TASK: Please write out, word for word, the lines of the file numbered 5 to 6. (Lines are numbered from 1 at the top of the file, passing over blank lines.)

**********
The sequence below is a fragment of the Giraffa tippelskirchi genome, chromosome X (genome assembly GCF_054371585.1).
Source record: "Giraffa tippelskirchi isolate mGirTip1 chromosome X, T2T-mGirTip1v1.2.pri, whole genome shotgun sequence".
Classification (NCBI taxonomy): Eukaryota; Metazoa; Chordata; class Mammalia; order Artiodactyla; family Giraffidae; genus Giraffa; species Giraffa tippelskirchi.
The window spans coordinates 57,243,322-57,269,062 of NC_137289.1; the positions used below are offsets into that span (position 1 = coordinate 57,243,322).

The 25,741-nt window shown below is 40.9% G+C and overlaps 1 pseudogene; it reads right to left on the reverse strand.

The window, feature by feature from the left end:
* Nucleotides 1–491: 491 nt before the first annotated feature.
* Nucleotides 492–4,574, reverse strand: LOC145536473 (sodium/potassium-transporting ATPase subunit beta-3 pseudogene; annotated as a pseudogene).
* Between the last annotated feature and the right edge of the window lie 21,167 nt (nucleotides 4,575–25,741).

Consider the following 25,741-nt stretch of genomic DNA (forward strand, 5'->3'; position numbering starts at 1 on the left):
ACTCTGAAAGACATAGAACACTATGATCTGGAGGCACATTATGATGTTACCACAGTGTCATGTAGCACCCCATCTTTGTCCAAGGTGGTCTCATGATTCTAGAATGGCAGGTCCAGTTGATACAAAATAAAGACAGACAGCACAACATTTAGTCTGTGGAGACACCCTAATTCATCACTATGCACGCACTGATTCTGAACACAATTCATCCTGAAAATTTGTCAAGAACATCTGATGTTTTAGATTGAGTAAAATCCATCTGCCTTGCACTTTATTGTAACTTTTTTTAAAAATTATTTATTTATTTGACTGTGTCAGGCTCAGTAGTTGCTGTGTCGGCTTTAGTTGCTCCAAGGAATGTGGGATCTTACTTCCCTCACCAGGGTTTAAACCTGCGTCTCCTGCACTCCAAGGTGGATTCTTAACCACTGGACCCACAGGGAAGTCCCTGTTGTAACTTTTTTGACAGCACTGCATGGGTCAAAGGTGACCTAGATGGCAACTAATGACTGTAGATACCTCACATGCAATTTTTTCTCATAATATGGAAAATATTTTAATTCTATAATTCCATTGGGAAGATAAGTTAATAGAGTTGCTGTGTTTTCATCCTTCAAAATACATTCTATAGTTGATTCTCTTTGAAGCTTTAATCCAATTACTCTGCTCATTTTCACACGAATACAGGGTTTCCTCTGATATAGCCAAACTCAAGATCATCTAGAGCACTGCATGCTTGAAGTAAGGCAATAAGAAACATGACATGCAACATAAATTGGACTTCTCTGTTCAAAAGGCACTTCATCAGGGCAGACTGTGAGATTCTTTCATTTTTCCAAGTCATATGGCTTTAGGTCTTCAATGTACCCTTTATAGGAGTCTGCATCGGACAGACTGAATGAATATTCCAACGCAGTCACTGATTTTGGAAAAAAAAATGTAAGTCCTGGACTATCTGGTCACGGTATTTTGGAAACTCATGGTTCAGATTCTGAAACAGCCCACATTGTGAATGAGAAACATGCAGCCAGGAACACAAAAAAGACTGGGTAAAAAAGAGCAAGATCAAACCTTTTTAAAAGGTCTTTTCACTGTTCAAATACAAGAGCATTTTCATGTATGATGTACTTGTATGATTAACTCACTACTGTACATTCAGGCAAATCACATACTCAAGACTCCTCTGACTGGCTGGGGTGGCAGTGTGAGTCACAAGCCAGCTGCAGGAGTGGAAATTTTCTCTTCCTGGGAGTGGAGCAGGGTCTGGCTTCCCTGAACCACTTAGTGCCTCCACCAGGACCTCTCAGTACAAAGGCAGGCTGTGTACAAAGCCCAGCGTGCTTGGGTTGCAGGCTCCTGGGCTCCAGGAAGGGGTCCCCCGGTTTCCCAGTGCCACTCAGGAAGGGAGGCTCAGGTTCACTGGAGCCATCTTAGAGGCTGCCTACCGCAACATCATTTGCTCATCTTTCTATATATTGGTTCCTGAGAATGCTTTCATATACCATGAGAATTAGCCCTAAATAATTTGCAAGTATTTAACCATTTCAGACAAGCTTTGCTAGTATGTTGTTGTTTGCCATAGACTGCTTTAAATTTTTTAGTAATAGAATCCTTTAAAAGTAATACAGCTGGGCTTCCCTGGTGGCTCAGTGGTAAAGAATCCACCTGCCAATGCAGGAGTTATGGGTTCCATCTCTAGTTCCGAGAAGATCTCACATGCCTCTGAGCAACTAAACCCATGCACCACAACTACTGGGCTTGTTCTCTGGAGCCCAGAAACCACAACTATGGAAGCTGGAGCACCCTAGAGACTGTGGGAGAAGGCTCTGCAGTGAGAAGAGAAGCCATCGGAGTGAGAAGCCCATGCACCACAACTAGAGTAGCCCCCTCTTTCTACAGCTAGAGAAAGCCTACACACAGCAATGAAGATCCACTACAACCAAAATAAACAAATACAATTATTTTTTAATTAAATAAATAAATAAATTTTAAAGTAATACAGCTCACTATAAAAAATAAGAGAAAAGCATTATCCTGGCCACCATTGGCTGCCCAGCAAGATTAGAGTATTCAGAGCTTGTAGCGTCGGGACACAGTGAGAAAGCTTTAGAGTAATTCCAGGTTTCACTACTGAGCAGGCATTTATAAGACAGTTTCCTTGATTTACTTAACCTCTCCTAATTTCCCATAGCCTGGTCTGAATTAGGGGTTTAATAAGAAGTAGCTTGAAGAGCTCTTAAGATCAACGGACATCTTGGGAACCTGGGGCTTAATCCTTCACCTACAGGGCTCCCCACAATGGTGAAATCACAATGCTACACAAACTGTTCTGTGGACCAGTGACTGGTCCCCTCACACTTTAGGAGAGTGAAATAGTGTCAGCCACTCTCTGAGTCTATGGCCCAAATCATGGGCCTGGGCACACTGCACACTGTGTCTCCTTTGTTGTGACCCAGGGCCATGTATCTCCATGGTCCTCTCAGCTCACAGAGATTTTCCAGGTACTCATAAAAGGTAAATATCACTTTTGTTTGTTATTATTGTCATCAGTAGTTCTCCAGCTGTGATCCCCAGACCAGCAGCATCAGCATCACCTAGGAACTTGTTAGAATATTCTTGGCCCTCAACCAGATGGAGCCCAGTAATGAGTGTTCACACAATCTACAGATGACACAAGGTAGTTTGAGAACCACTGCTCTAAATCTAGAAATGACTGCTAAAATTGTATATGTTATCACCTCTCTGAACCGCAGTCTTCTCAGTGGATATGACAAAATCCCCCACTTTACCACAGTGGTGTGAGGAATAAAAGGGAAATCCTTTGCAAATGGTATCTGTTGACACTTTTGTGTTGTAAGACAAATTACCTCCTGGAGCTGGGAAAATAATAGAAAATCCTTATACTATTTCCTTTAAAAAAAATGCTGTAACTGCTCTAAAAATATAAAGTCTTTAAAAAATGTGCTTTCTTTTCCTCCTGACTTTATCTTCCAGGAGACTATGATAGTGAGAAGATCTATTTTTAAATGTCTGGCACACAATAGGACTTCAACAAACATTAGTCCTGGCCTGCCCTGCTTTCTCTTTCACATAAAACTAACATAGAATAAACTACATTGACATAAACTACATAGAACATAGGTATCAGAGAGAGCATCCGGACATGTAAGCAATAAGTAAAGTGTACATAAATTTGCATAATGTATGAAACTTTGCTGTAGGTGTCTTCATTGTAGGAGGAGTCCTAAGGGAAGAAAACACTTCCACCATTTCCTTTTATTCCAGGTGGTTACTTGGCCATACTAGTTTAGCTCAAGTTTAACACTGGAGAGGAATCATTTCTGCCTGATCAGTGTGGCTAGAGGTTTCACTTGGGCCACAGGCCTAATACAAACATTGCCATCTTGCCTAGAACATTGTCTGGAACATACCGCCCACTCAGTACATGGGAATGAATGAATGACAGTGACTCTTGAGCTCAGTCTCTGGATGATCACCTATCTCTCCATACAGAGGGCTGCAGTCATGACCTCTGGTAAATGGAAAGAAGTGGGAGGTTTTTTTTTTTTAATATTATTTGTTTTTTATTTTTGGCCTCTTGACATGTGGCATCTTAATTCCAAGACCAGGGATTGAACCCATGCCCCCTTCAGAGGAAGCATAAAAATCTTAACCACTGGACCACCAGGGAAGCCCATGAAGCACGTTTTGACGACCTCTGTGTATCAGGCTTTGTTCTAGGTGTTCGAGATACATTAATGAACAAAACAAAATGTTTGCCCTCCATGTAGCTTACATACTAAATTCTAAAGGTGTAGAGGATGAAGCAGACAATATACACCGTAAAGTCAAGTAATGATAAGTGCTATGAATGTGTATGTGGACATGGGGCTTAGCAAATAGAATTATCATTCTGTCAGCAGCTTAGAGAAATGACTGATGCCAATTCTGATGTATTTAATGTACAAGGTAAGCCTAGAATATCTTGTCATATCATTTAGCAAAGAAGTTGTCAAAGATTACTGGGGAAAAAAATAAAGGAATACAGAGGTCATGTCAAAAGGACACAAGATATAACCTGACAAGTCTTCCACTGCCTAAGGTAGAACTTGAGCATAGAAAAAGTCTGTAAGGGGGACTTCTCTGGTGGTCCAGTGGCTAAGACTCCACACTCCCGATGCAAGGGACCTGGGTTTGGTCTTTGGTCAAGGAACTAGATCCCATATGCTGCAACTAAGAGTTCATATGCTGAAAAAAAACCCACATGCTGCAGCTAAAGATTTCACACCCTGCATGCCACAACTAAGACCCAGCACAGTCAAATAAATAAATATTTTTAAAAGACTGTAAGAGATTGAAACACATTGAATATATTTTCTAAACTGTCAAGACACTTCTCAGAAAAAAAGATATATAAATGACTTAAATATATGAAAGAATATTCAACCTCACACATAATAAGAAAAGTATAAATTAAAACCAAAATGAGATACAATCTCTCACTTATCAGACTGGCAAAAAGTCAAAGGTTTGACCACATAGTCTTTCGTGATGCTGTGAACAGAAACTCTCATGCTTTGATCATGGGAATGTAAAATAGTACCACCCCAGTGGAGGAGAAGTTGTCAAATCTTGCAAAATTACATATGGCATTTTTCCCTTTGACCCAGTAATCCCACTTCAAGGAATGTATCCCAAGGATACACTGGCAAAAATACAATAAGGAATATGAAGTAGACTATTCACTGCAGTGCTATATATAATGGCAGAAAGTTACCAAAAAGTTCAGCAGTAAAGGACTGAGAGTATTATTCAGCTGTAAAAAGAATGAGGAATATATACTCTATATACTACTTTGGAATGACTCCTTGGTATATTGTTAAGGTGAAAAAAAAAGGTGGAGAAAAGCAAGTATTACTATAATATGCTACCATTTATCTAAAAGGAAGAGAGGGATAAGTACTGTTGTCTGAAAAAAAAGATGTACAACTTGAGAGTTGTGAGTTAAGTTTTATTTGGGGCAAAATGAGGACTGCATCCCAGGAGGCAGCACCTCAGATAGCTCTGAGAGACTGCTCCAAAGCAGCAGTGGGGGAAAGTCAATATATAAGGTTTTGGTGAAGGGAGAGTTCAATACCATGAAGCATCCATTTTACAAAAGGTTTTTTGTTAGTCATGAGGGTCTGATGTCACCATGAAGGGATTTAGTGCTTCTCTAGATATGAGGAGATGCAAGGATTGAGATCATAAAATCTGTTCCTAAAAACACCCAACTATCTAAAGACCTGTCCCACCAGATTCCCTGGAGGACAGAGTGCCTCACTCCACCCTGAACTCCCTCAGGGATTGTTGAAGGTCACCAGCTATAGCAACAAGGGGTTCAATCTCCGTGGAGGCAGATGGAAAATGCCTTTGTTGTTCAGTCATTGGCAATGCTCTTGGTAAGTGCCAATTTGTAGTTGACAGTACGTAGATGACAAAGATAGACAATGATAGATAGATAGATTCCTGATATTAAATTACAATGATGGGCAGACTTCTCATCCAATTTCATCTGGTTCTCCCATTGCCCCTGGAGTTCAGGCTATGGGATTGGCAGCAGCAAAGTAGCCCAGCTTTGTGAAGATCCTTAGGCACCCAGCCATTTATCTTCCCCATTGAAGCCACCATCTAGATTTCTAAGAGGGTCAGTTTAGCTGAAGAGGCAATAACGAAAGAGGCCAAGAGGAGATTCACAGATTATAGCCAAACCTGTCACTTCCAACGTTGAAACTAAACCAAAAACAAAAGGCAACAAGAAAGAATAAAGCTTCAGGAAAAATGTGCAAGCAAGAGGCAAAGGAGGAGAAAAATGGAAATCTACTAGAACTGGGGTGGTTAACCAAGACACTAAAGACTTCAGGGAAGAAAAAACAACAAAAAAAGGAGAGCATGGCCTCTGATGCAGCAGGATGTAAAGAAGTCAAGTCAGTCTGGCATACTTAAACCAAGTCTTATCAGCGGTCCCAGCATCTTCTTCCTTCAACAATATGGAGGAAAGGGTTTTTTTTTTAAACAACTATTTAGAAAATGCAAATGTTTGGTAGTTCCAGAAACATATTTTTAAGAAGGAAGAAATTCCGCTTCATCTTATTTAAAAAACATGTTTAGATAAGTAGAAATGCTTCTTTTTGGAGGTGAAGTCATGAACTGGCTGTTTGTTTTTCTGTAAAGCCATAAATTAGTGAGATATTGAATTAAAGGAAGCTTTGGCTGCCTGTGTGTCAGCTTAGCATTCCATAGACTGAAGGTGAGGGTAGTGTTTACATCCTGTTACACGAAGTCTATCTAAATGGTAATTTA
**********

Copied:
The 25,741-nt window shown below is 40.9% G+C and overlaps 1 pseudogene; it reads right to left on the reverse strand.

The window, feature by feature from the left end: